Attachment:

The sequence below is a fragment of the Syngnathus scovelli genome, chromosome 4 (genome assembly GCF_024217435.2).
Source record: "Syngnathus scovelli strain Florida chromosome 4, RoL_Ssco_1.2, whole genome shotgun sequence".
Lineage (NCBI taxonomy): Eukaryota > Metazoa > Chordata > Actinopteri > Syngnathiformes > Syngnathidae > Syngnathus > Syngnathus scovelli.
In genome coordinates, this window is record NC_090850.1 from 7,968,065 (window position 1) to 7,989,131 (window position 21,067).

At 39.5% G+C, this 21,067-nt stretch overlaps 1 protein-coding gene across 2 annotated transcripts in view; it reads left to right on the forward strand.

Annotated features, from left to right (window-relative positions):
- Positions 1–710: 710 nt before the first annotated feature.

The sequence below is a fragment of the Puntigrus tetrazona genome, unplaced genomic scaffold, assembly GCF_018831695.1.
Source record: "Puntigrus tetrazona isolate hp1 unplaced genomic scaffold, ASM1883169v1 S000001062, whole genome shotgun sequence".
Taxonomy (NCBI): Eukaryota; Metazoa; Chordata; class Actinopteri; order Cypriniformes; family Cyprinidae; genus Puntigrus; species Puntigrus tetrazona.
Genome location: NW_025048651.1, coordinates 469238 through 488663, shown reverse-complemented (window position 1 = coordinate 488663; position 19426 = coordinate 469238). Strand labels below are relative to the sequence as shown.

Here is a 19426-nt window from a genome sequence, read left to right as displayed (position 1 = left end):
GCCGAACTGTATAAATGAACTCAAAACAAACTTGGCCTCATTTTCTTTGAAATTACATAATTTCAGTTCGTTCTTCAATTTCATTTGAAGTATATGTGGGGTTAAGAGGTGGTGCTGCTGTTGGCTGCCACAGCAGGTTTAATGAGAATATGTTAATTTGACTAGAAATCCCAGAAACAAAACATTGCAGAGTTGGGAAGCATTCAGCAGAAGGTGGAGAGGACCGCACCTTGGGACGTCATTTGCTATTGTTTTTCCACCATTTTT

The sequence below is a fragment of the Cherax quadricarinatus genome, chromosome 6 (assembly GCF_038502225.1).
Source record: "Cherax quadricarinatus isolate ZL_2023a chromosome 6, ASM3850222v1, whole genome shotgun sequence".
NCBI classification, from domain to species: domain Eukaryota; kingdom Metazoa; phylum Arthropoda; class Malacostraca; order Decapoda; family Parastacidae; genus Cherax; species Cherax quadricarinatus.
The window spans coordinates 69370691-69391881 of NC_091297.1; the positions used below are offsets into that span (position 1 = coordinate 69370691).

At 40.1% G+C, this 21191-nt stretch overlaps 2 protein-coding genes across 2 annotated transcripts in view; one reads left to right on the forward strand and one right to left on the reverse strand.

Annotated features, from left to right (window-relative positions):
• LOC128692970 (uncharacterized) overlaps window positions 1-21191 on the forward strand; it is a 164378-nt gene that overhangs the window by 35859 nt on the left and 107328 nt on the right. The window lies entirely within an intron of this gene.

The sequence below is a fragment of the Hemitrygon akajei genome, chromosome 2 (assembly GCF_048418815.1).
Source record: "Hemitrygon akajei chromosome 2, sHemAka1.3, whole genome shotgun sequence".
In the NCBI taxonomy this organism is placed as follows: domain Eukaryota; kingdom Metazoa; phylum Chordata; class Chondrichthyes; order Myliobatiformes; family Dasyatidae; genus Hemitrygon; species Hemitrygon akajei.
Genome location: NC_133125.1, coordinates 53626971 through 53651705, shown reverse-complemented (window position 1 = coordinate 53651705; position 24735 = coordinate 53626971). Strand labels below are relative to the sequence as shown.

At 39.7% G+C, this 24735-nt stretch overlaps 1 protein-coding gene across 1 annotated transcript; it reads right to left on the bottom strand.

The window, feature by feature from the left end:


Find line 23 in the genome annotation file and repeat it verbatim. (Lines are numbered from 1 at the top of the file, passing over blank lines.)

In the NCBI taxonomy this organism is placed as follows: domain Eukaryota; kingdom Metazoa; phylum Chordata; class Chondrichthyes; order Myliobatiformes; family Dasyatidae; genus Hemitrygon; species Hemitrygon akajei.